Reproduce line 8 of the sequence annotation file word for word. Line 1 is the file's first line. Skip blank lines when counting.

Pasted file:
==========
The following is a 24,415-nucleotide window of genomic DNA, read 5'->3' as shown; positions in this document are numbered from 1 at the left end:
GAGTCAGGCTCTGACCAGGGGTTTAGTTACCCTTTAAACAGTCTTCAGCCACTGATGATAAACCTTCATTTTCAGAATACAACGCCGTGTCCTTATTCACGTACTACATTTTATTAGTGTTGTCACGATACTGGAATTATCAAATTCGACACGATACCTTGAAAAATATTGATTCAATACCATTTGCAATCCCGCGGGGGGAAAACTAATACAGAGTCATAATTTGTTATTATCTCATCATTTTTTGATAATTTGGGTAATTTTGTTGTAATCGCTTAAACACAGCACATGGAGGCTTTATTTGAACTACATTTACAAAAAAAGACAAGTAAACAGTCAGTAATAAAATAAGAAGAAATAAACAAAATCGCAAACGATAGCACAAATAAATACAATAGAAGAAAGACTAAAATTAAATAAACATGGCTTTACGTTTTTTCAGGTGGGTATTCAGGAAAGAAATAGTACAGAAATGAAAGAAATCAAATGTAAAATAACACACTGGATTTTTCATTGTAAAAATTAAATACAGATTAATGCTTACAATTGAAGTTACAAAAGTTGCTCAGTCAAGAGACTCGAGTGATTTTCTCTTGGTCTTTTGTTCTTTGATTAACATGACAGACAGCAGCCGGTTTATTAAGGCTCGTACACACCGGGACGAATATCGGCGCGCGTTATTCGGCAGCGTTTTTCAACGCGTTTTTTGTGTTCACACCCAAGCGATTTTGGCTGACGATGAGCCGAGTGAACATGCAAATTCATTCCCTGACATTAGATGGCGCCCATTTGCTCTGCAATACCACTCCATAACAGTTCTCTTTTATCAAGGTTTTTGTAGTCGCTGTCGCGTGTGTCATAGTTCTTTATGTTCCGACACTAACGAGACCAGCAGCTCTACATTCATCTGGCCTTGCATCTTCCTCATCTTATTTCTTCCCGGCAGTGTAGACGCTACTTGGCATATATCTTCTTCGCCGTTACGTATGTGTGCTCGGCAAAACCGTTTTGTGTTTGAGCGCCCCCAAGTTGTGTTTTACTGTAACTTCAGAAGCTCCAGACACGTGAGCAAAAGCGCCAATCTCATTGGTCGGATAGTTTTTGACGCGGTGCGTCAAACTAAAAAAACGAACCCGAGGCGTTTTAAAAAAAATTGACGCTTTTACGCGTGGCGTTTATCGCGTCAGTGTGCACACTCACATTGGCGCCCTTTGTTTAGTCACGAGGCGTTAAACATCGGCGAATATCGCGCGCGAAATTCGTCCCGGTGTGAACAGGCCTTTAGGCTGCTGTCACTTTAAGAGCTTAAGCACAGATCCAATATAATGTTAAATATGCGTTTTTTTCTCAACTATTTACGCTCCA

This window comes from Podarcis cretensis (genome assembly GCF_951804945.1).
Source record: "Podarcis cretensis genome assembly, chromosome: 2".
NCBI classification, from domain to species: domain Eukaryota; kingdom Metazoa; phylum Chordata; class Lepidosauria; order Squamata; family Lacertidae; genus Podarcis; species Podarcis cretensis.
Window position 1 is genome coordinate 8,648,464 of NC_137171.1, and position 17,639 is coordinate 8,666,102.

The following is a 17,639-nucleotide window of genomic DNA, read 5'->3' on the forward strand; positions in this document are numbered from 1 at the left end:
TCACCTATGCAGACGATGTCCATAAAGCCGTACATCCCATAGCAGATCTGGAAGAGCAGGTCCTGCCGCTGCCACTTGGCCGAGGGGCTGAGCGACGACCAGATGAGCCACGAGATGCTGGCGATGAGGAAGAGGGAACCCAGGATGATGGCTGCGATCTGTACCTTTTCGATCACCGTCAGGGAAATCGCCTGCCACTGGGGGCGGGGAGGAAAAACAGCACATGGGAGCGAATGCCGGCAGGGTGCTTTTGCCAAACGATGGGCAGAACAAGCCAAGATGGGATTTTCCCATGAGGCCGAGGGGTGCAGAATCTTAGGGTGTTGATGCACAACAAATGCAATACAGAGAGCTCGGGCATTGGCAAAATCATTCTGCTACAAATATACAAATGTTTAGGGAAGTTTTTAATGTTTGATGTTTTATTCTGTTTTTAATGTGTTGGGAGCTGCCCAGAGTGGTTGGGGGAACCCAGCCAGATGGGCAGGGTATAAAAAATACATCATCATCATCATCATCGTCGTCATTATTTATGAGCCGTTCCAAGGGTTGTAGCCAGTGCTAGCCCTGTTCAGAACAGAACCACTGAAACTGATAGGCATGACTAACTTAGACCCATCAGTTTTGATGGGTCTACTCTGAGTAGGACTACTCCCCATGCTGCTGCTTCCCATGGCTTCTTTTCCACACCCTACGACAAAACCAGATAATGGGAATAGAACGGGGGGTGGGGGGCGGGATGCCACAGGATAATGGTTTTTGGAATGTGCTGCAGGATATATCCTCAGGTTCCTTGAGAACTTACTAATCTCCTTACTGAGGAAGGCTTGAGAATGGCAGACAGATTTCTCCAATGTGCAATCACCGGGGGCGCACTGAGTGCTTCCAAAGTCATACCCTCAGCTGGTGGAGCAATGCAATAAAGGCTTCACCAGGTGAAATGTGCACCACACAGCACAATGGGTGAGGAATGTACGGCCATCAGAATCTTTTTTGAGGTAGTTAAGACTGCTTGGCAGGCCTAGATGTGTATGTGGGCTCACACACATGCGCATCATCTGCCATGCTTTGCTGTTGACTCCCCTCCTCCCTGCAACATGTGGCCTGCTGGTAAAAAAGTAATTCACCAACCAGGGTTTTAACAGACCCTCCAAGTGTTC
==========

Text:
TCACCTATGCAGACGATGTCCATAAAGCCGTACATCCCATAGCAGATCTGGAAGAGCAGGTCCTGCCGCTGCCACTTGGCCGAGGGGCTGAGCGACGACCAGATGAGCCACGAGATGCTGGCGATGAGGAAGAGGGAACCCAGGATGATGGCTGCGATCTGTACCTTTTCGATCACCGTCAGGGAAATCGCCTGCCACTGGGGGCGGGGAGGAAAAACAGCACATGGGAGCGAATGCCGGCAGGGTGCTTTTGCCAAACGATGGGCAGAACAAGCCAAGATGGGATTTTCCCATGAGGCCGAGGGGTGCAGAATCTTAGGGTGTTGATGCACAACAAATGCAATACAGAGAGCTCGGGCATTGGCAAAATCATTCTGCTACAAATATACAAATGTTTAGGGAAGTTTTTAATGTTTGATGTTTTATTCTGTTTTTAATGTGTTGGGAGCTGCCCAGAGTGGTTGGGGGAACCCAGCCAGATGGGCAGGGTATAAAAAATACATCATCATCATCATCATCGTCGTCATTATTTATGAGCCGTTCCAAGGGTTGTAGCCAGTGCTAGCCCTGTTCAGAACAGAACCACTGAAACTGATAGGCATGACTAACTTAGACCCATCAGTTTTGATGGGTCTACTCTGAGTAGGACTACTCCCCATGCTGCTGCTTCCCATGGCTTCTTTTCCACACCCTACGACAAAACCAGATAATGGGAATAGAACGGGGGGTGGGGGGCGGGATGCCACAGGATAATGGTTTTTGGAATGTGCTGCAGGATATATCCTCAGGTTCCTTGAGAACTTACTAATCTCCTTACTGAGGAAGGCTTGAGAATGGCAGACAGATTTCTCCAATGTGCAATCACCGGGGGCGCACTGAGTGCTTCCAAAGTCATACCCTCAGCTGGTGGAGCAATGCAATAAAGGCTTCACCAGGTGAAATGTGCACCACACAGCACAATGGGTGAGGAATGTACGGCCATCAGAATCTTTTTTGAGGTAGTTAAGACTGCTTGGCAGGCCTAGATGTGTATGTGGGCTCACACACATGCGCATCATCTGCCATGCTTTGCTGTTGACTCCCCTCCTCCCTGCAACATGTGGCCTGCTGGTAAAAAAGTAATTCACCAACCAGGGTTTTAACAGACCCTCCAAGTGTTC